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Mr. Grant White's Case – Part 2
We have the word again in Langland:
—where the idea is not buying but obtaining. It has the same force in the phrase "favour craftily purchasing" in Roye’s Rede Me and Be Nott Wrothe (1528) and in Sir Thomas More’s Dialogue of Comfort Against Tribulation (1534):
If we might once purchase the grace to come to that
and again, in the editor’s preface to Latimer’s Second Sermon before Edward VI, the word is used in the alleged "legal" sense, though the writer is ostensibly a foe to lawyers:
Thou that purchasest so fast, to the utter undoing of
Obviously this was the regular force of the term, and it is in that sense that Latimer himself uses it:
A certain great man that had purchased much lands.
So in Roger Hutchinson:
Now they [who "were wont to . . . maintain schools
and houses of alms"] be purchasers and sellers-away of the same.
In theology the term is often used metaphorically with the same force: e.g.
The everlasting heritage which he [Christ] hath purchased
A metaphorical use of the word, resting on the "legal" sense, was in fact normal throughout Tudor literature and a dozen instances of it may be found in the early  version (from the Italian) of the Phœnissæ of Euripides by Gascoigne and others under the title of Jocasta (1566). It is common, again, in Spenser, in various senses which all turn upon the alleged "legal" one:
Again in the prose dedication of Muiopotmos he has:
That honourable name which ye have by your brave deserts purchast to yourself.
In Puttenham’s prose this sense of the term is explicit:
No doubt the shepheard’s . . . trade was the first act
of lawful acquisition or purchase, for at these days robbery was a
manner of purchase.
That the word was in normal Elizabethan use in the quasi-legal sense might be inferred from its occurring twice metaphorically with such a meaning in Nicholas Breton’s Tom the Page’s Song:
Faith! she will say, you wicked page!
In homiletic literature it has the same metaphorical force:
Thereby purchase to himself . . . eternal damnation.
And unless we are to suppose that all the dramatists  alike made their personages talk out of character—as in effect the legalists imply that Shakespeare did—we must draw the same inference from their plays, for they all introduce the word in the broad primary sense, and this far more often than in the limited modern one:
He that will purchase things of greatest prize
My valour everywhere shall purchase friends.
To purchase Godhead, as did Hercules.
To purchase fame to our posterities.
His company hath purchased me ill friends.
Jeron. How like you Don Horatio’s spirit?
Sadoc. God save Lord Cusay. And direct his zeal
To purchase hearing with my lord the King.
Messenger. How many friends I purchase everywhere.
That purchas’d kingdoms by your martial deeds.
To purchase towns by treachery.
He that will not when he may
Your pardon is already purchased.
Greene uses the word in the same way in his prose tales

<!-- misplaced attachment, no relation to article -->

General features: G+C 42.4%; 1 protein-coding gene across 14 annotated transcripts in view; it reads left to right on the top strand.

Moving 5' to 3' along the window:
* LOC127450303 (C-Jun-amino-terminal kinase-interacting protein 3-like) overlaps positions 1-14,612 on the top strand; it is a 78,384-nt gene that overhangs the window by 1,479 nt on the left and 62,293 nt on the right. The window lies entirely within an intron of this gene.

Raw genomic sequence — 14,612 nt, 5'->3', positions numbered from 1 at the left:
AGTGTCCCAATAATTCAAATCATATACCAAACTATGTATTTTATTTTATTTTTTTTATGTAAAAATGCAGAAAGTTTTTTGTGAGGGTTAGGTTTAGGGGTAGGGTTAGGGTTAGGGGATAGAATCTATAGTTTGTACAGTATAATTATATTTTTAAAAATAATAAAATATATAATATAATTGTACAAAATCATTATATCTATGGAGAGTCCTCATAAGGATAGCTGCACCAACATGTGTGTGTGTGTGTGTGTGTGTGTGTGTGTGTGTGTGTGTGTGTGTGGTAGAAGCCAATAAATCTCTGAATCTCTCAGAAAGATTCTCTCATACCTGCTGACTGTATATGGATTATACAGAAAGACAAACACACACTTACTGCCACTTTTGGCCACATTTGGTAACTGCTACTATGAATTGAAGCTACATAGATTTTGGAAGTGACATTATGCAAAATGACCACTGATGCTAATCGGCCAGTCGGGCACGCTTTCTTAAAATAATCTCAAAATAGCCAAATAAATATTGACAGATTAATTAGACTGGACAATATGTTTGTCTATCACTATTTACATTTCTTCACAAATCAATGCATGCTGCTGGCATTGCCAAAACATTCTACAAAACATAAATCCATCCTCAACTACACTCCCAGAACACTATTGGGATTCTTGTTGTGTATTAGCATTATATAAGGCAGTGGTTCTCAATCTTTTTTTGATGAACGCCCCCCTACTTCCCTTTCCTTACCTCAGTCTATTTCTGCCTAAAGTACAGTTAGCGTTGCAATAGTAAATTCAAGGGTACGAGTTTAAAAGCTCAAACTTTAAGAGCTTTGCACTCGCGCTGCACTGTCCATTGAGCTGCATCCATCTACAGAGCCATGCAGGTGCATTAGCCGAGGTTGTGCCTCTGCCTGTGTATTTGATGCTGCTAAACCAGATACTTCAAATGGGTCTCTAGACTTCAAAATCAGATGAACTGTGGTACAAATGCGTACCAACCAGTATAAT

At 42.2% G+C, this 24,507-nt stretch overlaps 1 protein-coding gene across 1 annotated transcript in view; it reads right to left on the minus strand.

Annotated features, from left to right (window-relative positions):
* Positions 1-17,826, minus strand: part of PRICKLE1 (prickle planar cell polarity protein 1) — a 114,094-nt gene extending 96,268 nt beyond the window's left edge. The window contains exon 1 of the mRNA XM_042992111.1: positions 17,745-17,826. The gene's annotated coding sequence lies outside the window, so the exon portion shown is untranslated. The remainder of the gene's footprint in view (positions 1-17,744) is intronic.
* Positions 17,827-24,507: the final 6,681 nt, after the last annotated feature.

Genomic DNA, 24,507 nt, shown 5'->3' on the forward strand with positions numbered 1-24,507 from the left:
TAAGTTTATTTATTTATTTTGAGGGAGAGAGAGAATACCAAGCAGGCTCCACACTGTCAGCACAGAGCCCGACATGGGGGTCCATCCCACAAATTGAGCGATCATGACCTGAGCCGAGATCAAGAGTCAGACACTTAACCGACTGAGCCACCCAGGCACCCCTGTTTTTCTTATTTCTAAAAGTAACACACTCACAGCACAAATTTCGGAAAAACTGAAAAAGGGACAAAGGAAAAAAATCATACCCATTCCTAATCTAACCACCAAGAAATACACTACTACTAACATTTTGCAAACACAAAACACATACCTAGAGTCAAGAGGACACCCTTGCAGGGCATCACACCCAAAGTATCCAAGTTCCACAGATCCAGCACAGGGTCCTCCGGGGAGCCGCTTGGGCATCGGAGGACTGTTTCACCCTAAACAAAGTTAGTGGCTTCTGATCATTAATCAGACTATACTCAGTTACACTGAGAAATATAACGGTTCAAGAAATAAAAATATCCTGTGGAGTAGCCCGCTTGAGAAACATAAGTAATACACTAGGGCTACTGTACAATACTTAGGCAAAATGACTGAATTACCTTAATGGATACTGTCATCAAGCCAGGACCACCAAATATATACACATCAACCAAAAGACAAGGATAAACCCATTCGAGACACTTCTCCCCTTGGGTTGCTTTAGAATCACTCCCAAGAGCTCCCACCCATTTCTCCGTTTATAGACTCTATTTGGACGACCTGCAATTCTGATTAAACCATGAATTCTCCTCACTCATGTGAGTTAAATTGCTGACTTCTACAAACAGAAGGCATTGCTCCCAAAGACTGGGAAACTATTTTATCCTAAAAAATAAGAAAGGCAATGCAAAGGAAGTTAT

and in his play JAMES IV (v, 4):
Jonson in his plays uses it many times: I glory
More in the cunning purchase of my wealth
A diamond, plate, chequines. Good morning’s purchase.
[In this case = acquisitions by gift].
Do you two pack up all the goods and purchase. [In
this case = cheaters’ booty].
I think I must be enforced to purchase me another page.
I will not rob you of him, nor the purchase.
Wittipol. I will share, Sir,
This second blessing of your eyes
Purchase to themselves rebuke and shame.
(Here the sense is "attained to." Wittipol would not tell the lady that he has bought the sight of her.)
No less common is the word in Webster and his collaborators:
I will not purchase by thee [Laverna] but to eat.
And will redeem myself with purchase [= booty].
Of all my being, fortunes, and poor fame
I made a purchase lately, and in that
Ignorance, when it hath purchased honour,
Were all of his mind, to entertain no suits
They do observe I grew to infinite purchase
That noblemen shall come with cap and knee
In the same sense we have it in Randolph:
In Thomas Heywood the word is particularly frequent:
Here the word is used in the quasi-legal sense four times in three successive pages. But it constantly recurs in the same general sense, as distinct from that of buying.
To purchase to yourself a thrifty son.
Could I have purchased houses at that rate,
Your grace may purchase glory from above,
When my poor wife and children cry for bread,
My love to her may purchase me his love.
Jupiter. Hadst thou asked love, gold, service,
I’ll wake her
Saturn. Re-purchast and re-lost by Jupiter.
I’ll try conclusions,
Pluto. Ceres nor Jove, nor all the Gods above,
Hercules. We take but what our valour purchast
Atreus. Without some honour purchast on this
Meleager. To have purchased honour in
this hasty quest.
Thou hast purchast honour and renown enough.
Jason. Rename all Greece
Hercules. Now is the rich and precious
Medea. To redeem the fleece,
Hercules. She is the warlike purchase of thy
And by our deeds repurchase our renown.
Here we have the word used nine times in one play, and only in the primary sense. For Heywood, in fact "purchase" normally means acquisition otherwise than by inheritance or buying; and there is no inference open save that this was a normal sense of the word in his day.
But we have it also in Dekker:
That would have purchased sin alone to himself.
The purchase [booty] is rich.
It shall concern thee and thy love’s purchase.
Of this as of other "legal" uses of terms we have frequent examples in the prose of Nashe:
It may be that he meaneth about purchasing [acquiring
property] as he hath done.
That recantation purchased his liberty.
Their purchased [=granted by the King] prerogatives.
Voyages of Purchase of Refusals.
Men that have no means to purchase credit with their
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